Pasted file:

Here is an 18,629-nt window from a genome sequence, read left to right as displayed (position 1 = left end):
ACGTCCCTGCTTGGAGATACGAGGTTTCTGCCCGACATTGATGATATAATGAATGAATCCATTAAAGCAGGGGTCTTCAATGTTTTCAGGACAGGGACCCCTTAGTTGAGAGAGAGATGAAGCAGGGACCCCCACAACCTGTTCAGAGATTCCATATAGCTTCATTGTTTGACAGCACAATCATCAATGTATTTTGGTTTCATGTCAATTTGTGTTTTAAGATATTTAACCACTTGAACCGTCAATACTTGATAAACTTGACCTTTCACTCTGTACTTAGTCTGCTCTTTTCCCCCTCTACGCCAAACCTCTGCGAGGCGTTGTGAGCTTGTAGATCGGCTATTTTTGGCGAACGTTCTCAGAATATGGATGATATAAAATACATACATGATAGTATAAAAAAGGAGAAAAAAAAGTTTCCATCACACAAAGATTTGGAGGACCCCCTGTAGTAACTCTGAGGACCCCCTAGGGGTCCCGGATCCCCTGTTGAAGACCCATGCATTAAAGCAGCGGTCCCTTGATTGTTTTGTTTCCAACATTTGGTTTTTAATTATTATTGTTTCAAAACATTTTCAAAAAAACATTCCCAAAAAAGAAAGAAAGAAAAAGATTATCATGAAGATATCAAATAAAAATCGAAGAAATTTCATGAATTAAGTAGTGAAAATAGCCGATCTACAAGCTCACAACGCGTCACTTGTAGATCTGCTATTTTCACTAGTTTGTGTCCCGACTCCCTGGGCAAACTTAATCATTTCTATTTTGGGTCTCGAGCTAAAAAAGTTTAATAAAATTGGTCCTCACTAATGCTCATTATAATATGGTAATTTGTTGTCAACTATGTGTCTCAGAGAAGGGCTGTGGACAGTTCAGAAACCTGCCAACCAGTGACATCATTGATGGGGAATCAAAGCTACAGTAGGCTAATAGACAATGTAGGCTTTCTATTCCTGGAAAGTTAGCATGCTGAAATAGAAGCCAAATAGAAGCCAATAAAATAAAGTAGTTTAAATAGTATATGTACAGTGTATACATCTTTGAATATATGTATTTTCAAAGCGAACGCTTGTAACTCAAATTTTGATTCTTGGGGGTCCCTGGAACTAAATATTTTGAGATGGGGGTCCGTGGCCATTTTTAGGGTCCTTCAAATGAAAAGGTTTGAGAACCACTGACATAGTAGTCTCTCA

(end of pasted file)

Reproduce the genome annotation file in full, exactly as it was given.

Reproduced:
Here is an 18,629-nt window from a genome sequence, read left to right as displayed (position 1 = left end):
ACGTCCCTGCTTGGAGATACGAGGTTTCTGCCCGACATTGATGATATAATGAATGAATCCATTAAAGCAGGGGTCTTCAATGTTTTCAGGACAGGGACCCCTTAGTTGAGAGAGAGATGAAGCAGGGACCCCCACAACCTGTTCAGAGATTCCATATAGCTTCATTGTTTGACAGCACAATCATCAATGTATTTTGGTTTCATGTCAATTTGTGTTTTAAGATATTTAACCACTTGAACCGTCAATACTTGATAAACTTGACCTTTCACTCTGTACTTAGTCTGCTCTTTTCCCCCTCTACGCCAAACCTCTGCGAGGCGTTGTGAGCTTGTAGATCGGCTATTTTTGGCGAACGTTCTCAGAATATGGATGATATAAAATACATACATGATAGTATAAAAAAGGAGAAAAAAAAGTTTCCATCACACAAAGATTTGGAGGACCCCCTGTAGTAACTCTGAGGACCCCCTAGGGGTCCCGGATCCCCTGTTGAAGACCCATGCATTAAAGCAGCGGTCCCTTGATTGTTTTGTTTCCAACATTTGGTTTTTAATTATTATTGTTTCAAAACATTTTCAAAAAAACATTCCCAAAAAAGAAAGAAAGAAAAAGATTATCATGAAGATATCAAATAAAAATCGAAGAAATTTCATGAATTAAGTAGTGAAAATAGCCGATCTACAAGCTCACAACGCGTCACTTGTAGATCTGCTATTTTCACTAGTTTGTGTCCCGACTCCCTGGGCAAACTTAATCATTTCTATTTTGGGTCTCGAGCTAAAAAAGTTTAATAAAATTGGTCCTCACTAATGCTCATTATAATATGGTAATTTGTTGTCAACTATGTGTCTCAGAGAAGGGCTGTGGACAGTTCAGAAACCTGCCAACCAGTGACATCATTGATGGGGAATCAAAGCTACAGTAGGCTAATAGACAATGTAGGCTTTCTATTCCTGGAAAGTTAGCATGCTGAAATAGAAGCCAAATAGAAGCCAATAAAATAAAGTAGTTTAAATAGTATATGTACAGTGTATACATCTTTGAATATATGTATTTTCAAAGCGAACGCTTGTAACTCAAATTTTGATTCTTGGGGGTCCCTGGAACTAAATATTTTGAGATGGGGGTCCGTGGCCATTTTTAGGGTCCTTCAAATGAAAAGGTTTGAGAACCACTGACATAGTAGTCTCTCA